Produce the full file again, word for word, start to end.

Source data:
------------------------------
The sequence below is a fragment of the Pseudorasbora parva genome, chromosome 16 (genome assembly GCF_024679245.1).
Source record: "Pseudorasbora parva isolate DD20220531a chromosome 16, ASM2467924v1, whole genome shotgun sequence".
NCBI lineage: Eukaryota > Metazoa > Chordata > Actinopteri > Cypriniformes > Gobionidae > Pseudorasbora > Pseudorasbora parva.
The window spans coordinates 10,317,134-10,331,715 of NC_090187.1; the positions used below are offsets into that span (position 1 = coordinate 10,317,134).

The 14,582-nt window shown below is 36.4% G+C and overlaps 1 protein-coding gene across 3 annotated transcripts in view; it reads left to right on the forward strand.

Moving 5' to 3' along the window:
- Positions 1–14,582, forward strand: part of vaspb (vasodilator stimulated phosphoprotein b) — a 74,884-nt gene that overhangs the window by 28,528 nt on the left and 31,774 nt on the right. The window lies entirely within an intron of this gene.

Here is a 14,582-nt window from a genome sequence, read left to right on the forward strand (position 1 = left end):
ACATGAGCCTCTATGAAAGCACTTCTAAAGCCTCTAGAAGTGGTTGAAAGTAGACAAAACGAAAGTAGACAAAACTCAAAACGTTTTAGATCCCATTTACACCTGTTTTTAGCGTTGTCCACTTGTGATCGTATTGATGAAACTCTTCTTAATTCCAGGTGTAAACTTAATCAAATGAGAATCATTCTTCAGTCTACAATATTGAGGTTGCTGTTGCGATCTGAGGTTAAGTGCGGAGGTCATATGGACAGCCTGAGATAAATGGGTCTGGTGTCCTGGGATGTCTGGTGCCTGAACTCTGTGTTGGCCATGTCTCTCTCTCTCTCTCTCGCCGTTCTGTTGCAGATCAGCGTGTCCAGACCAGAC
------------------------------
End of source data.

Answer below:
The sequence below is a fragment of the Pseudorasbora parva genome, chromosome 16 (genome assembly GCF_024679245.1).
Source record: "Pseudorasbora parva isolate DD20220531a chromosome 16, ASM2467924v1, whole genome shotgun sequence".
NCBI lineage: Eukaryota > Metazoa > Chordata > Actinopteri > Cypriniformes > Gobionidae > Pseudorasbora > Pseudorasbora parva.
The window spans coordinates 10,317,134-10,331,715 of NC_090187.1; the positions used below are offsets into that span (position 1 = coordinate 10,317,134).

The 14,582-nt window shown below is 36.4% G+C and overlaps 1 protein-coding gene across 3 annotated transcripts in view; it reads left to right on the forward strand.

Moving 5' to 3' along the window:
- Positions 1–14,582, forward strand: part of vaspb (vasodilator stimulated phosphoprotein b) — a 74,884-nt gene that overhangs the window by 28,528 nt on the left and 31,774 nt on the right. The window lies entirely within an intron of this gene.

Here is a 14,582-nt window from a genome sequence, read left to right on the forward strand (position 1 = left end):
ACATGAGCCTCTATGAAAGCACTTCTAAAGCCTCTAGAAGTGGTTGAAAGTAGACAAAACGAAAGTAGACAAAACTCAAAACGTTTTAGATCCCATTTACACCTGTTTTTAGCGTTGTCCACTTGTGATCGTATTGATGAAACTCTTCTTAATTCCAGGTGTAAACTTAATCAAATGAGAATCATTCTTCAGTCTACAATATTGAGGTTGCTGTTGCGATCTGAGGTTAAGTGCGGAGGTCATATGGACAGCCTGAGATAAATGGGTCTGGTGTCCTGGGATGTCTGGTGCCTGAACTCTGTGTTGGCCATGTCTCTCTCTCTCTCTCTCGCCGTTCTGTTGCAGATCAGCGTGTCCAGACCAGAC